In an Alternative Universe, on a world much like our own, it was a dark, dark time for the planet’s premier single-seater racing series. Corruption and manipulation of the competitors was rife amongst those that ran the sport.
The owner of the commercial rights to the series was a megalomaniac whose greed for infinite wealth was driven by a state of psychological turbulence that could be traced to a childhood of neglect and relative poverty.
These delusional fantasies of ultimate power and omnipotence were evidenced by the need for the sport’s Mr. Big to be seen constantly in the presence of the kings and Princes and the great merchants of the numerous provinces that the world.
Mr. Big was a stony faced poker player and drove hard bargains with the television broadcasting agents and the merchants to bring untold riches into the coffers of the sport. The teams laboured night and day to find that extra competitive edge to beat their opponents and provided joy and excitement to hundred’s of millions of viewers across the planet.
However, they received a mere third of the riches in the sport’s war chest. The rest was kept by Mr. Big and his associates to further his delusions of grandeur. Whenever the teams considered breaking away from the clutches of Mr. Big, he would employ tactics of divide and conquer amongst them, and out of fear and disunity this would result in arguments between the competitors instead of them fighting their common enemy of oppression.
This state of affairs continued for many years until one incredibly powerful province demanded a reduction in their hosting fee for the round of racing that they hosted. Mr. Big made a concession and it was this began mutterings amongst the other merchants and the broadcasters joined the chorus – over the exorbitant fee’s they too were forced to produce.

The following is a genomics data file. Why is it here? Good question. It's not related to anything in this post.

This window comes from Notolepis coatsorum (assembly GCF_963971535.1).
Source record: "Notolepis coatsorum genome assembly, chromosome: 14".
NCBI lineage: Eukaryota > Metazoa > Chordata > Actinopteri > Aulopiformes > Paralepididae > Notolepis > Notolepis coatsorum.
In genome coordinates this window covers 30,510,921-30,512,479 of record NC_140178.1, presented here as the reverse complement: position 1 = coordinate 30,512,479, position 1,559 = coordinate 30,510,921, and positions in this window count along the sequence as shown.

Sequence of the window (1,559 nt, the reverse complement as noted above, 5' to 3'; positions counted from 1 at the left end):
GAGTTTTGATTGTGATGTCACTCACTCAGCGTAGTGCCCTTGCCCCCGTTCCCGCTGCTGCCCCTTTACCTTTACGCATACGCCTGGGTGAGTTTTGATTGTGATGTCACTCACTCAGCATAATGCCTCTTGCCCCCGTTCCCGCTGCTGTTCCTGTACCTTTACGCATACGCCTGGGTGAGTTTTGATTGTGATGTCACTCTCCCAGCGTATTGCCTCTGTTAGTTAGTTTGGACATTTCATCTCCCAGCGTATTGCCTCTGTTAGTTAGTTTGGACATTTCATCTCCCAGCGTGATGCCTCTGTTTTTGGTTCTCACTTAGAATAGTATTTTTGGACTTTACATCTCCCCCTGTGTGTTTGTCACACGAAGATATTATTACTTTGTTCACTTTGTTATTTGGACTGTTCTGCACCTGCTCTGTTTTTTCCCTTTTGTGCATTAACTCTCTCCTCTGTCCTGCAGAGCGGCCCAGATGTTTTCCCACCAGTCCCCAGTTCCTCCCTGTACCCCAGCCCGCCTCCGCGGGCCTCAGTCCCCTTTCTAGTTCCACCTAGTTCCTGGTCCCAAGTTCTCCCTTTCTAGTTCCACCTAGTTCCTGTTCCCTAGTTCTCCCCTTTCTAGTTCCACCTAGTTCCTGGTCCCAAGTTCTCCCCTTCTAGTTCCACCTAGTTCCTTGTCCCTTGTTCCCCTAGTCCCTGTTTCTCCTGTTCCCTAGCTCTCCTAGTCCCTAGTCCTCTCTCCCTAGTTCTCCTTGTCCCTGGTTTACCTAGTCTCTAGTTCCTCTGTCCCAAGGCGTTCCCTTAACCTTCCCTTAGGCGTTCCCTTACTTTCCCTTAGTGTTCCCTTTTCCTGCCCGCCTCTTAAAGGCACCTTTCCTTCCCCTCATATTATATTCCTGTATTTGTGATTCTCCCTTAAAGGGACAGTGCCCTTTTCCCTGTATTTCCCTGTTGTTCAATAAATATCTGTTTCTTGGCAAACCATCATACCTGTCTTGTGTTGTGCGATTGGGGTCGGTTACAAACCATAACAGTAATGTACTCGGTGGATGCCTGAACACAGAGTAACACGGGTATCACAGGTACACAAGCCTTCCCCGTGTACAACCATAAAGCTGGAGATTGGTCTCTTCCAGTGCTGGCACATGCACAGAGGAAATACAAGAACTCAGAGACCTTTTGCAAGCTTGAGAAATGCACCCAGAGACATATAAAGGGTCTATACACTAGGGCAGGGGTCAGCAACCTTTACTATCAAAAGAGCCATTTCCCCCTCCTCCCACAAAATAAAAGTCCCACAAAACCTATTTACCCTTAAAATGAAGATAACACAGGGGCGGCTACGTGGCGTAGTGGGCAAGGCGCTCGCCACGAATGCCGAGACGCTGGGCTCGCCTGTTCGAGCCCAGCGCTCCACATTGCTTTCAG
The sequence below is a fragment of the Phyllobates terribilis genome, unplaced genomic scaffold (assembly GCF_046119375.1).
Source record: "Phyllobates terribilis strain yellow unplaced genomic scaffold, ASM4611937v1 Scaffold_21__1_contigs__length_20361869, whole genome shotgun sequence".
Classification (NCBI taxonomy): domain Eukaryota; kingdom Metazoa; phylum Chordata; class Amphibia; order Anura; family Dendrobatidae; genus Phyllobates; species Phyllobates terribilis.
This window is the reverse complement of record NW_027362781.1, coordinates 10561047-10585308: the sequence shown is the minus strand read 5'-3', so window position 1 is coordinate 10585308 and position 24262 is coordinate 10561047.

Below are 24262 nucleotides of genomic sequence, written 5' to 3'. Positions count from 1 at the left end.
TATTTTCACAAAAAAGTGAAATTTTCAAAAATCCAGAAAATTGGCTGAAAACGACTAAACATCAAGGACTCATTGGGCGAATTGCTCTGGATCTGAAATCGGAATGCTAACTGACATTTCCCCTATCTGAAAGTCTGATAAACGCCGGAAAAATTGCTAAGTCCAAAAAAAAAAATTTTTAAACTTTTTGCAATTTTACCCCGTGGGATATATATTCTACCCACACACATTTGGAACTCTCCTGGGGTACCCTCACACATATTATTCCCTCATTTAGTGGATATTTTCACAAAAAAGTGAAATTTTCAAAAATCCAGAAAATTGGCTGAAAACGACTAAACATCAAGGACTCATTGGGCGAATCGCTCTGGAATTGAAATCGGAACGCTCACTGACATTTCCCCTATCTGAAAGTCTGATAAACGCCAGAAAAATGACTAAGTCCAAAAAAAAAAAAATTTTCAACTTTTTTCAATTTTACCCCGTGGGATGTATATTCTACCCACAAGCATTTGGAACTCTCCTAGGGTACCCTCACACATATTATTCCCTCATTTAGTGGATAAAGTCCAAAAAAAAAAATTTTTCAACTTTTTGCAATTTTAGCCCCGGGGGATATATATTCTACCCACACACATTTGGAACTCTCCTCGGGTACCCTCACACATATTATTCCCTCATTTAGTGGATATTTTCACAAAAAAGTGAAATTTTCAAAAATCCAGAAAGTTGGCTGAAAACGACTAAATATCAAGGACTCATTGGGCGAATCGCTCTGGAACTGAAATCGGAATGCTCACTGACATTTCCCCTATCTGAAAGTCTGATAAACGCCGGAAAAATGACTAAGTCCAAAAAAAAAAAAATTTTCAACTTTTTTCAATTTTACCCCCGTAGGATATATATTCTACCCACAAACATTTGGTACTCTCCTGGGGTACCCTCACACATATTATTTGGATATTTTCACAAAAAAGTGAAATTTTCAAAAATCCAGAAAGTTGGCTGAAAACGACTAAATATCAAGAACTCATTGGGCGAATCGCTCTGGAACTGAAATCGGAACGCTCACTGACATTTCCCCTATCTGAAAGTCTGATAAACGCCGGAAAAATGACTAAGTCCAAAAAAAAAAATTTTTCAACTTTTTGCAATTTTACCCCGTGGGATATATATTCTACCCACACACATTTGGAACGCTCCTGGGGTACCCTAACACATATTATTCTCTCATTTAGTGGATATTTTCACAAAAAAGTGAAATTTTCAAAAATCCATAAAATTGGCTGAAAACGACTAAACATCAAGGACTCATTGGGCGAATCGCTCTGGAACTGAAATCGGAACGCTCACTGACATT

The telecast broadcasters had hiked their subscriptions to viewers so high to pay Mr. Big, that their audiences fell by half. The merchants too had inflated their ticket prices to attend the racing events and attendances were collapsing year on year.
In a desperate bid to keep the competitors on side, Mr. Big gave them a 10% increase on the monies they received to fund their development of racing machines. But the tide had turned. As with all dictatorships in all worlds and every universe – eventually their time has run its course – and their demise is most usually swift.
Finally the competitors united and put aside their petty rivalry and tired of being exploited they decided to act. They withdrew from the racing series run by Mr. Big and created their own with structures of governance and principles subject to the ordinance of ‘fairness for all’.
Enshrined in their association and born out of the scars of history was a desire for remembrance of their dark past; there too was a commitment to a future culture and principles by which they would act. So the called named their new premier racing series – Formula Libre.
A legal association was formed consisting of 13 racing franchises. Each Franchise is a legal entity within its own right and there is a Franchise Committee of 13 representatives, 1 from each team, that decide certain matters by democratic vote. The number of franchises can be increased by unanimous agreement only.
From this body a regulatory organisation is proposed and formed. Again each representative has one commissioner on the panel of the regulatory body, together with specialist advisors appointed by majority vote.
The regulatory commission negotiates all contracts with the telecast broadcasts and the merchant venue owners, and sets limits on the charges either can make to those wishing to attend or view the racing from their homes.
Now 75% of the monies received go directly and equally to the competitor teams and the remainder is used by the regulatory organisation to employ specialist race officials, scrutineers and marshals who travel the planet as full time qualified employees.
The wining team receives a 5% bonus as reward for their efforts over and above the basic funding awarded to each of the others. This is to be paid directly to the employees of the team.
Whilst the competitors can raise incremental funding from sponsors and merchandising, there is a spending cap restriction placed upon the competitors. Should this cap be broken the owner of the franchise would suffer immediate withdrawal of his franchise rights and a new owner would be sought. proper ‘fit for purpose’ tests were applied to any potential owner wishing to take on a racing franchise.
Formula Libre is now master of its own domain, restrained by its collective need to find continual agreement. It supports charitable organisations across the planet and is known to be an icon of unity across nations.
The person who conceived of this plan is a shadowy, mysterious individual who is spoken of reverently in the annuls of Formula Libre history.